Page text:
Read All About It! review at Coventry Evening Telegraph Building – ‘immersive community theatre’
Weeks before work begins redeveloping it into a boutique hotel, the old Coventry Evening Telegraph building, closed since 2012, has its swan song sung by the people of the city.
With City Final, the Belgrade Theatre stages a massive community participation project, guiding the audience on a tour through the building’s stuffy boardrooms, empty newsrooms and damp printing floors, filled with the ghosts of past news stories.
The piece’s set-up – that the paper’s owner, Lord Iliffe, is suddenly taken apart by a supernatural force at the building’s opening ceremony in 1959, leaving the audience to hunt for the constituent parts of his soul and find the spirit of journalism – is admittedly a little corny, but if we buy into the quest structure, there’s real poignancy in the way that individual stories are superimposed onto the architecture of the building which reported them.
Staged by different community theatre groups, some stories feel more urgent than others, and perhaps unsurprisingly, the most hard-hitting focuses on the death in police custody of a young black man.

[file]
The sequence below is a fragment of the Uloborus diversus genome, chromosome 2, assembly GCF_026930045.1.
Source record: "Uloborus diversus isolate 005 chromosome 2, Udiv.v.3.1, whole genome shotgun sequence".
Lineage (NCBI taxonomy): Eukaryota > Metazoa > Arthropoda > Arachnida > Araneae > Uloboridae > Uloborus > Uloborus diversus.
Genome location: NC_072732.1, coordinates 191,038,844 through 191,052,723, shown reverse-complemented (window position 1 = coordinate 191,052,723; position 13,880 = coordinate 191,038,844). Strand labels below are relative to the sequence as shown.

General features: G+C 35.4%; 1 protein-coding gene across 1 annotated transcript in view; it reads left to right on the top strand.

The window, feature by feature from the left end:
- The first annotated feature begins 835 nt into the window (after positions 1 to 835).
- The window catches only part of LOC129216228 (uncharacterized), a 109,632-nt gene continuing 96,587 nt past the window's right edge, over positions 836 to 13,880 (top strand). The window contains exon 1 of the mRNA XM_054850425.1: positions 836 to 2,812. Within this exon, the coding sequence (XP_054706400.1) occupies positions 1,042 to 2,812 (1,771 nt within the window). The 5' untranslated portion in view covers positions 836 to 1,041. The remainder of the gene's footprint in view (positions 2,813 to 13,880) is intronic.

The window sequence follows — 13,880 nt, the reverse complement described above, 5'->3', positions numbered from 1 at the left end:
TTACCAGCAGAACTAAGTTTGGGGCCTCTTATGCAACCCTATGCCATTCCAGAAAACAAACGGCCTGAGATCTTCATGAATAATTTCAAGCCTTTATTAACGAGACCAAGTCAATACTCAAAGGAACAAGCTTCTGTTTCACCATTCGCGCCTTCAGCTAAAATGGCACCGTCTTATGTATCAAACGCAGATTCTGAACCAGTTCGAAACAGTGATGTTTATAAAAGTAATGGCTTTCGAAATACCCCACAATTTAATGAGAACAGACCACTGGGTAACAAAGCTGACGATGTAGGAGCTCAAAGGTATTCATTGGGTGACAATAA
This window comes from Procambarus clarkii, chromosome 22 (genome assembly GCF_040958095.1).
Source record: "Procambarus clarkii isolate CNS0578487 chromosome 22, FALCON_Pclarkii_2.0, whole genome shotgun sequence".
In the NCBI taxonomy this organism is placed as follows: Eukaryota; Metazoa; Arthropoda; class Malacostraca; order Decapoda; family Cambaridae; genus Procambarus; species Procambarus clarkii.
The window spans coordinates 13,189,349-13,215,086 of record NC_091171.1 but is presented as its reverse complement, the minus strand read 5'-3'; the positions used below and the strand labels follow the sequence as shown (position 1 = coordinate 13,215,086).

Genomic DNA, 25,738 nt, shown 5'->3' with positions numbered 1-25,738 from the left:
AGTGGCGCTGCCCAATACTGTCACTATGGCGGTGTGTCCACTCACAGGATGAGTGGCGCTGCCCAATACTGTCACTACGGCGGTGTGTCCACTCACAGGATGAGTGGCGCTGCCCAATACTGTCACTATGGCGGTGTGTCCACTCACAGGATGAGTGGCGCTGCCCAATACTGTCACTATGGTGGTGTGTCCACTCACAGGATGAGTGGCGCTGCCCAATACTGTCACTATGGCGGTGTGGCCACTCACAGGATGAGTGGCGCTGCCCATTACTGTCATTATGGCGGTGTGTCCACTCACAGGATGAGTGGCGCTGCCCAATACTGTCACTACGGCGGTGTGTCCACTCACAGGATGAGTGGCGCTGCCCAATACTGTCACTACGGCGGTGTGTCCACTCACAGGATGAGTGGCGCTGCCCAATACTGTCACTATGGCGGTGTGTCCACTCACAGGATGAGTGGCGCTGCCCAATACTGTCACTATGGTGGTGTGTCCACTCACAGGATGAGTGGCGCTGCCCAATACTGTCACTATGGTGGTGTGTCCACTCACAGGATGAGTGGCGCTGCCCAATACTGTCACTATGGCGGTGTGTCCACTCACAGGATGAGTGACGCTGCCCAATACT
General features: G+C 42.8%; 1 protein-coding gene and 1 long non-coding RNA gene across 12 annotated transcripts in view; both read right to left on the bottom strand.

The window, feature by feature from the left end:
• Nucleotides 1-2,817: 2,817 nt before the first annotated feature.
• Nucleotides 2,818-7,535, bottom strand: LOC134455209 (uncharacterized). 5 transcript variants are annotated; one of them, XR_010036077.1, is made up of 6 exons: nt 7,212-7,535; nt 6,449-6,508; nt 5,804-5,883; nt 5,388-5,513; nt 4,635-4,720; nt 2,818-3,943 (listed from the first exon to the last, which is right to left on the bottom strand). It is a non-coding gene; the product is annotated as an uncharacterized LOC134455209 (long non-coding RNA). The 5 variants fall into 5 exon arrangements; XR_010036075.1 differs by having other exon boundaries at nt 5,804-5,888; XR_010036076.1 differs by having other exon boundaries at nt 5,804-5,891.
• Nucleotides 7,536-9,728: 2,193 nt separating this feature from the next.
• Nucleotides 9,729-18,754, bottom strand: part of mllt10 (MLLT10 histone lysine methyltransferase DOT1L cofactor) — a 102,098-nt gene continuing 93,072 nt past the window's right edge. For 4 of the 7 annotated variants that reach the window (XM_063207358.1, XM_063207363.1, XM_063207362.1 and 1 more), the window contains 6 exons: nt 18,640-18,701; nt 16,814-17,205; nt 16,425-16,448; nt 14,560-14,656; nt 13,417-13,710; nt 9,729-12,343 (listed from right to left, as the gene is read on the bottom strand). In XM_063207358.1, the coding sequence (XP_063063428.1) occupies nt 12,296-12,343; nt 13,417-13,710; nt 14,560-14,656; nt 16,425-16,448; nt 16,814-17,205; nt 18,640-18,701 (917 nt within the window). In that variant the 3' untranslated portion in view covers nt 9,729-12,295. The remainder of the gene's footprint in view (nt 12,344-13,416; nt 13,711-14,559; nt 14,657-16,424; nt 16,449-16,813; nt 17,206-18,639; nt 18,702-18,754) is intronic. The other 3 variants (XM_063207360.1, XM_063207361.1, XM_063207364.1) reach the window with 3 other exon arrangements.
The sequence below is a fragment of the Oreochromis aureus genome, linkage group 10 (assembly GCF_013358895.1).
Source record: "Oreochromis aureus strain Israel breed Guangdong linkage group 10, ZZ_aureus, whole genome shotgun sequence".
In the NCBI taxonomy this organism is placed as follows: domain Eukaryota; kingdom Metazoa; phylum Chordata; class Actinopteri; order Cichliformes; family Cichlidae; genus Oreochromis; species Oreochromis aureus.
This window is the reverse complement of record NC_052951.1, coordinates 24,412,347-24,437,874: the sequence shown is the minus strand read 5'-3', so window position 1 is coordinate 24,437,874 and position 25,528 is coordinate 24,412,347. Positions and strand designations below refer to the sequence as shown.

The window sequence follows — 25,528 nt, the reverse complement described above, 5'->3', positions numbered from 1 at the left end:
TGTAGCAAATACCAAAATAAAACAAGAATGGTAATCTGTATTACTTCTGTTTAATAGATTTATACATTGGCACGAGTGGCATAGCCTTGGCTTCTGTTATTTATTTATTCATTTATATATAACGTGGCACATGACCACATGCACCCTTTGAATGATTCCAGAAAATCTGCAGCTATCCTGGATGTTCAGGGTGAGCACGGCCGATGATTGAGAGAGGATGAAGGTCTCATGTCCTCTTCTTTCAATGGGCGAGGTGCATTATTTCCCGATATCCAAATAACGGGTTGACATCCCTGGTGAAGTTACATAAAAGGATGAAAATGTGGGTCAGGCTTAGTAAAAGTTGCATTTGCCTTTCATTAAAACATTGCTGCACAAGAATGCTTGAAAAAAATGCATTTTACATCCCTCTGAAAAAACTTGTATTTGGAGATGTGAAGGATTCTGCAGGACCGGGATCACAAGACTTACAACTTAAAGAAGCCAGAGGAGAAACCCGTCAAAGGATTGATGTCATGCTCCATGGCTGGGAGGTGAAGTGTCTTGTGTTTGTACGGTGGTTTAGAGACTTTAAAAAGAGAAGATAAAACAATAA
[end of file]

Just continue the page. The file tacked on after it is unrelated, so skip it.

In Retold, Mercurial Dance turns its attention to the building’s foyer, where the public came to share their personal stories with the paper. The audience’s own memories of the city form the impetus for improvised dances.
The tone is sweetly nostalgic, and the piece, slickly choreographed and easily watchable, feels uncomplicated. In one section where two editors gleefully imagine a celebrity scandal for the front page, twisting and moulding the story in a tangled duet, we glimpse a more nuanced story.
We need your help…
When you subscribe to The Stage, you’re investing in our journalism. And our journalism is invested in supporting theatre and the performing arts.
The Stage is a family business, operated by the same family since we were founded in 1880. We do not receive government funding. We are not owned by a large corporation. Our editorial is not dictated by ticket sales.
We are fully independent, but this means we rely on revenue from readers to survive.
Help us continue to report on great work across the UK, champion new talent and keep up our investigative journalism that holds the powerful to account. Your subscription helps ensure our journalism can continue.